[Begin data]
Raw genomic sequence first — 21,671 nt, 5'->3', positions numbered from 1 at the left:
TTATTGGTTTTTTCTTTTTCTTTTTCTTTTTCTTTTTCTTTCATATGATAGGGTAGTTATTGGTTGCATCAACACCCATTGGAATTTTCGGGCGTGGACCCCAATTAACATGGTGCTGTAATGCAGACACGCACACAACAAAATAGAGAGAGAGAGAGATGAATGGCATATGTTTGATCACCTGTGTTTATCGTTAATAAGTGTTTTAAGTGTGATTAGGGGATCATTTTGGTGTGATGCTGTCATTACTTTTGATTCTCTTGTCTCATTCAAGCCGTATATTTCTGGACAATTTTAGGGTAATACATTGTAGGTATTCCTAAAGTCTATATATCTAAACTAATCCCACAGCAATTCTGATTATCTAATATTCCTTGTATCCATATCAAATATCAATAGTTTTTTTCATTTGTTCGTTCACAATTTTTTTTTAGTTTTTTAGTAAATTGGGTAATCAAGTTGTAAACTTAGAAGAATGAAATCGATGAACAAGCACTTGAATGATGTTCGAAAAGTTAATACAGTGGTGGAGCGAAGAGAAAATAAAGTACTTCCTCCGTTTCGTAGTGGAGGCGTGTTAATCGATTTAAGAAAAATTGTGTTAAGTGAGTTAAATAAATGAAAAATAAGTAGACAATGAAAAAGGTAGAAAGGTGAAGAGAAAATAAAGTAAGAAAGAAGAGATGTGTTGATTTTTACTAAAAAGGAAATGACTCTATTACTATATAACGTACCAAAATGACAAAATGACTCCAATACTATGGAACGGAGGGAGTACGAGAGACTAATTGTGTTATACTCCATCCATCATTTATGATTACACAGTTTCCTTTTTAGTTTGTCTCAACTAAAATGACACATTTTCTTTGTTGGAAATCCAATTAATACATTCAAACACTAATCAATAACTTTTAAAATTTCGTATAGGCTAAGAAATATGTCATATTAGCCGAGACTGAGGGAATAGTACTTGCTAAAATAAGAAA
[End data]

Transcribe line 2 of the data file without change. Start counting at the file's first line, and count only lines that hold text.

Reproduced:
TTATTGGTTTTTTCTTTTTCTTTTTCTTTTTCTTTTTCTTTCATATGATAGGGTAGTTATTGGTTGCATCAACACCCATTGGAATTTTCGGGCGTGGACCCCAATTAACATGGTGCTGTAATGCAGACACGCACACAACAAAATAGAGAGAGAGAGAGATGAATGGCATATGTTTGATCACCTGTGTTTATCGTTAATAAGTGTTTTAAGTGTGATTAGGGGATCATTTTGGTGTGATGCTGTCATTACTTTTGATTCTCTTGTCTCATTCAAGCCGTATATTTCTGGACAATTTTAGGGTAATACATTGTAGGTATTCCTAAAGTCTATATATCTAAACTAATCCCACAGCAATTCTGATTATCTAATATTCCTTGTATCCATATCAAATATCAATAGTTTTTTTCATTTGTTCGTTCACAATTTTTTTTTAGTTTTTTAGTAAATTGGGTAATCAAGTTGTAAACTTAGAAGAATGAAATCGATGAACAAGCACTTGAATGATGTTCGAAAAGTTAATACAGTGGTGGAGCGAAGAGAAAATAAAGTACTTCCTCCGTTTCGTAGTGGAGGCGTGTTAATCGATTTAAGAAAAATTGTGTTAAGTGAGTTAAATAAATGAAAAATAAGTAGACAATGAAAAAGGTAGAAAGGTGAAGAGAAAATAAAGTAAGAAAGAAGAGATGTGTTGATTTTTACTAAAAAGGAAATGACTCTATTACTATATAACGTACCAAAATGACAAAATGACTCCAATACTATGGAACGGAGGGAGTACGAGAGACTAATTGTGTTATACTCCATCCATCATTTATGATTACACAGTTTCCTTTTTAGTTTGTCTCAACTAAAATGACACATTTTCTTTGTTGGAAATCCAATTAATACATTCAAACACTAATCAATAACTTTTAAAATTTCGTATAGGCTAAGAAATATGTCATATTAGCCGAGACTGAGGGAATAGTACTTGCTAAAATAAGAAA